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K-State Today

October 4, 2016



Horticulture and natural resources assistant professor presents results from two projects at International Society for Horticultural Science symposium

By Sarah Hancock

Chad Miller, assistant professor of ornamental horticulture, presented research findings from two projects at the 12th International Society for Horticultural Science Flower Bulb and Herbaceous Perennial Symposium in Kunming, China, this summer.

Miller's first presentation, "Effects of pre-plant bulb soaking in flurprimidol and paclobutrazol on growth and development of three amaryllis (Hippeastrum) cultivars," built on his previous collaborative work to improve production and product handling protocols for amaryllis growers. His second presentation was a poster titled "Effects of planting depth and mulching on the perennialization of several small geophytic species."

Two manuscripts based on the presentations are forthcoming in symposium proceedings and the Acta Horticulturae journal.

Conference attendees were able to visit the Kunming Botanical Garden to observe plant collections and learn about the Yunnan Agricultural University and Yunnan Academy of Agricultural Sciences activities at the garden. They also visited a large greenhouse production area of the Yunnan province and saw chrysanthemum cutting production, potted orchid production and other greenhouse facilities.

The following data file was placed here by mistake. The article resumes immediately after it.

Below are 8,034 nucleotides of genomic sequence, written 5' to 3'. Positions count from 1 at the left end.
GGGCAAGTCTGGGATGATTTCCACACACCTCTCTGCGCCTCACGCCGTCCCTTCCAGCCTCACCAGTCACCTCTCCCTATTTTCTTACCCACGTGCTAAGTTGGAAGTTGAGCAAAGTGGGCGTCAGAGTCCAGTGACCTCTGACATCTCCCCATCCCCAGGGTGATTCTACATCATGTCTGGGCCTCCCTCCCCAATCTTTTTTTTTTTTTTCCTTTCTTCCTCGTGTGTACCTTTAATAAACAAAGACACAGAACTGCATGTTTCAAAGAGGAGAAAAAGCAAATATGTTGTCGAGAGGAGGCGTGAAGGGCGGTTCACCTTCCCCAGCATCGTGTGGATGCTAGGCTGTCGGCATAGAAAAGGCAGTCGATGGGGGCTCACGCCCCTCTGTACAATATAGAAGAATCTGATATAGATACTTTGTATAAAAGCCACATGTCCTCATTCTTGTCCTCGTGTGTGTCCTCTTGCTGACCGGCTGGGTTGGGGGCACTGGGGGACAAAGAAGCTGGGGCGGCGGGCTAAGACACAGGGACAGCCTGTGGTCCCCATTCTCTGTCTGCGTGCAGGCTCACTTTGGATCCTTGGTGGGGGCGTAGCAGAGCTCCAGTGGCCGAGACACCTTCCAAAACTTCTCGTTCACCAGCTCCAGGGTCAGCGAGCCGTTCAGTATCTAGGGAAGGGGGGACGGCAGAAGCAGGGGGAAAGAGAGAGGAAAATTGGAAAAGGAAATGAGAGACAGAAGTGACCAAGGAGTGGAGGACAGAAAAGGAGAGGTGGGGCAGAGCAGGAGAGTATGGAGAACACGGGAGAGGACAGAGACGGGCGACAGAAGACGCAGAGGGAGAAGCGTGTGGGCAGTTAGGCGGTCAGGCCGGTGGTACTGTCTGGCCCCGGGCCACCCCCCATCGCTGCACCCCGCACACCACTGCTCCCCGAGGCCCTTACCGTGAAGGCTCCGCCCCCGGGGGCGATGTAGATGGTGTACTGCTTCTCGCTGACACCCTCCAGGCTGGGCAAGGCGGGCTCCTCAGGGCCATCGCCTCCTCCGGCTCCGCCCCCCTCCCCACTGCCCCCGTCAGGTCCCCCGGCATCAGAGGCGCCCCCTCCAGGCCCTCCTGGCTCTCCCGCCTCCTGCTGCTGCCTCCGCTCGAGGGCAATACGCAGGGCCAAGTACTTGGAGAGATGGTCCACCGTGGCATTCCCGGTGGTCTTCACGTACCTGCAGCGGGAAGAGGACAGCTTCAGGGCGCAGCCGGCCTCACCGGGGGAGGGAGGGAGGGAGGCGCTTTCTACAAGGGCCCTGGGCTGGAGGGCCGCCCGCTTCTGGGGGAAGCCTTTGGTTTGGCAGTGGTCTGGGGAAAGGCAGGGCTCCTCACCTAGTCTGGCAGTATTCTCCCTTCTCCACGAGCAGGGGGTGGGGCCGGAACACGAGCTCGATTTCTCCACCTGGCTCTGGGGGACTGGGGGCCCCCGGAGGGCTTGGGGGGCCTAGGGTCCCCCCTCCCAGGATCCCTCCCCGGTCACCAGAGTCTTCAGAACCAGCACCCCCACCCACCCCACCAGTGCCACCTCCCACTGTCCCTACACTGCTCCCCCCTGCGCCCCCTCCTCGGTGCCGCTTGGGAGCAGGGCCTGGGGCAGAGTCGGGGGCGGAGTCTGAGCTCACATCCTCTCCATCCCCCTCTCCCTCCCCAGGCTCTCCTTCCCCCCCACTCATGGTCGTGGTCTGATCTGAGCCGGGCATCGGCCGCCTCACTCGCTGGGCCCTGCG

Miller was able to discuss potential collaborations with researchers from Mexico, Israel, the Netherlands and New Zealand, and he was asked to assume a larger role in the Flower Bulb and Herbaceous Perennial working group of the International Society for Horticultural Science. 

"I was asked to join the scientific committee to review a portion of the submitted manuscripts to facilitate publishing the proceedings from the symposium. There is a good chance to serve on the committee for the next proposed symposium planned for South Korea in 2020," Miller said.

The plants Miller studies have great aesthetic appeal, and "bulbs" are part of a larger category of plants called geophytes. Geophytes include important food sources such as potatoes and onions, and many are adapted to endure extreme climates. Research in the field could help improve food security in the face of climate challenges.

"There are exciting opportunities to better understand various geophytic species that can enhance our lives both aesthetically and nutritionally," Miller said.

Miller's travel was supported by the horticulture and natural resources department and a Faculty Development Award from the Office of Research and Sponsored Programs in fall 2015.

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